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A free floating commentary on culture, politics, economics, and religion based on a passionate commitment to the truth and a desire graciously to refute that which is contrary to it….
"He must hold firm to the sure word as taught, so that he may be able to give instruction in sound doctrine and also to confute those who contradict it."
--Titus 1:9, Revised Standard Version
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And at no other time of year in the Jewish calendar does the role of a Jewish prison chaplain seem more essential. The period from Rosh Hashana through Yom Kippur is known as the Ten Days of Repentance.
Tradition and theology call on all Jews, of course, to engage in the soul-searching called heshbon ha-nefesh in Hebrew, and to make amends with repentance (or teshuva), prayer and charity. Yet this particular season of reflection and penitence comes after a banner year of proven or alleged misdeeds by Jews, from Bernard Madoff’s pyramid scheme to the violations of labor laws at the Agriprocessors kosher slaughterhouse in Iowa to the arrest of several New Jersey rabbis in a scandal involving political bribery and trafficking in human organs.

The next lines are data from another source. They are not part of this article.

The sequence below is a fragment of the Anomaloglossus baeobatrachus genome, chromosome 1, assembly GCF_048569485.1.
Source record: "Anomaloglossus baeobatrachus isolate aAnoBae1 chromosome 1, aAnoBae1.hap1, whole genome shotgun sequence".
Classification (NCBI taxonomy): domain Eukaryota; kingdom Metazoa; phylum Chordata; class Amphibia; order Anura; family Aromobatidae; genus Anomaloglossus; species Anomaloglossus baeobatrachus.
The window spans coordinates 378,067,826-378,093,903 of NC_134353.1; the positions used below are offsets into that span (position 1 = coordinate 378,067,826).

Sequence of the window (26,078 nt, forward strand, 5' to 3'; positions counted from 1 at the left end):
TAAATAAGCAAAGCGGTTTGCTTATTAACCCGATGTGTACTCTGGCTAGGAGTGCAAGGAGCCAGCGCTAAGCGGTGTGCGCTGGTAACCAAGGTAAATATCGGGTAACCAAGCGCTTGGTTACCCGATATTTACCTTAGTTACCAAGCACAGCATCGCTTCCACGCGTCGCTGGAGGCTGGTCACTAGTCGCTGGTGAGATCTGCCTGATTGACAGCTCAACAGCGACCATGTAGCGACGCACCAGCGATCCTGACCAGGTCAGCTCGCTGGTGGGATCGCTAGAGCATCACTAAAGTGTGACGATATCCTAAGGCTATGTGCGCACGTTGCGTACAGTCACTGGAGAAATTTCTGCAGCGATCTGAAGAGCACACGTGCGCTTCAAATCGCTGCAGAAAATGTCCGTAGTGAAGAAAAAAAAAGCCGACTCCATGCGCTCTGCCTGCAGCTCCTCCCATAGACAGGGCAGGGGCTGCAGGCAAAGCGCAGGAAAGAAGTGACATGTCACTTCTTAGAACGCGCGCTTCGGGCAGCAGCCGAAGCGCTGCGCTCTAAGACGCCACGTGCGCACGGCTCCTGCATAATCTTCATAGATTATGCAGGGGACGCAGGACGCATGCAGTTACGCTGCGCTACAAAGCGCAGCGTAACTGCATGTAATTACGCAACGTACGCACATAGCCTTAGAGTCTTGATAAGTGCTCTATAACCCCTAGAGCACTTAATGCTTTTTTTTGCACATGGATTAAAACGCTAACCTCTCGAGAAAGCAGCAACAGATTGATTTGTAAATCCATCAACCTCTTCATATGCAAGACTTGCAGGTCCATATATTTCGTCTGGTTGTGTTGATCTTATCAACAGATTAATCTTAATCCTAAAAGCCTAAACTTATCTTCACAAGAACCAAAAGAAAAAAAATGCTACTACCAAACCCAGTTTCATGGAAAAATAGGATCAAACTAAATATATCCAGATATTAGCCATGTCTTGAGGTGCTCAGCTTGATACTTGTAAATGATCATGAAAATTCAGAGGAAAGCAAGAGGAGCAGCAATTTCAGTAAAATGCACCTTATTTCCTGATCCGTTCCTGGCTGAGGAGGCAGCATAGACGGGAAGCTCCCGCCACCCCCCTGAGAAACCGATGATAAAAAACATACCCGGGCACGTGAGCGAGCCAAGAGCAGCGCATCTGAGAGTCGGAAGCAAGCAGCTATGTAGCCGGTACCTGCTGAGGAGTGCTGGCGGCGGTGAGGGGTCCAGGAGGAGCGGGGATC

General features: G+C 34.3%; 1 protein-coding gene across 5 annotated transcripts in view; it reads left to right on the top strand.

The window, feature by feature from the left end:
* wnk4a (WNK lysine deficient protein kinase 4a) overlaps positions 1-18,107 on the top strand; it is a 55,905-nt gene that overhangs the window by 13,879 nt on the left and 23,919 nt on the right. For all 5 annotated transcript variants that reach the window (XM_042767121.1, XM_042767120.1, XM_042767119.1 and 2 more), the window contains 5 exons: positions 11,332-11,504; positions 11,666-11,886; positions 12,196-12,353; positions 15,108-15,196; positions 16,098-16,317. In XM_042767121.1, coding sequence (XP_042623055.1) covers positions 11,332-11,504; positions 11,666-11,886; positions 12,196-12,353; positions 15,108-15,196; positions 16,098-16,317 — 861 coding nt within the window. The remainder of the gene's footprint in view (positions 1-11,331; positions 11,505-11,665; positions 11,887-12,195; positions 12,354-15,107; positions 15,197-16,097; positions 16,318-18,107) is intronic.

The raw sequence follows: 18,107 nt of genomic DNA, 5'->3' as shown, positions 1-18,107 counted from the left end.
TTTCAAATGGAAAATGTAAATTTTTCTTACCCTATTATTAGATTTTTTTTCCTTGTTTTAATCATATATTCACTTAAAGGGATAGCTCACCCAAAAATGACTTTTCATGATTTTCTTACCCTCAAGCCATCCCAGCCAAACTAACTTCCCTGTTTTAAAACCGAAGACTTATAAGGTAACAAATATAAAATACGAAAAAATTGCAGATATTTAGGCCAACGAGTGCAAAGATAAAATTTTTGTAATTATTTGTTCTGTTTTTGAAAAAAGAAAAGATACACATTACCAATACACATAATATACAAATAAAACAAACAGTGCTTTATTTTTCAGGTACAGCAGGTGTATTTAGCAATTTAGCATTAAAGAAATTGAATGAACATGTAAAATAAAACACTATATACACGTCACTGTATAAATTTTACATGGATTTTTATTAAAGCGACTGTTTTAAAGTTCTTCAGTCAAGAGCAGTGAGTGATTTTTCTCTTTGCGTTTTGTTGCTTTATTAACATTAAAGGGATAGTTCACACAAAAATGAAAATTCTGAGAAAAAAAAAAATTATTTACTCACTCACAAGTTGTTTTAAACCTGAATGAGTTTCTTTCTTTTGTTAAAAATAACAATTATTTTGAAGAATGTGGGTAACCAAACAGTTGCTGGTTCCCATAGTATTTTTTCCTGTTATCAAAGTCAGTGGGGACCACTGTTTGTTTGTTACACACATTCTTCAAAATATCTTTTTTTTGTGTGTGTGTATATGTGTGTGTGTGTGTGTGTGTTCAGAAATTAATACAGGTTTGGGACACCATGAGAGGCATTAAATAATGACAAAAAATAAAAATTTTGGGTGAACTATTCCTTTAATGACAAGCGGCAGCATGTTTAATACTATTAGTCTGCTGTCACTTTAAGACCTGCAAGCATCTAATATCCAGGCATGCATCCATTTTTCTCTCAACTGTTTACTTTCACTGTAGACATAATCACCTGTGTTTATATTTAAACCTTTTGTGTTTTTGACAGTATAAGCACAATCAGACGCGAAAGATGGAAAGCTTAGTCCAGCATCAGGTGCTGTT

If Rabbi Gerard’s experience at Graterford sheds any light on how the convicted and incarcerated encounter the High Holy Days, it is light that strikes in some unexpected ways. (Officials at Graterford would not permit interviews with individual prisoners or the release of their names.)
Most of the Jewish inmates have come to feel remorse about their crimes, Rabbi Gerard said. One or two continue to profess their innocence. All wrestle with a mixture of remorse and defensiveness.
Read it all.
Previous entry (below): Ann McKenna Fromm: Politics and religion converge in end-of-life care
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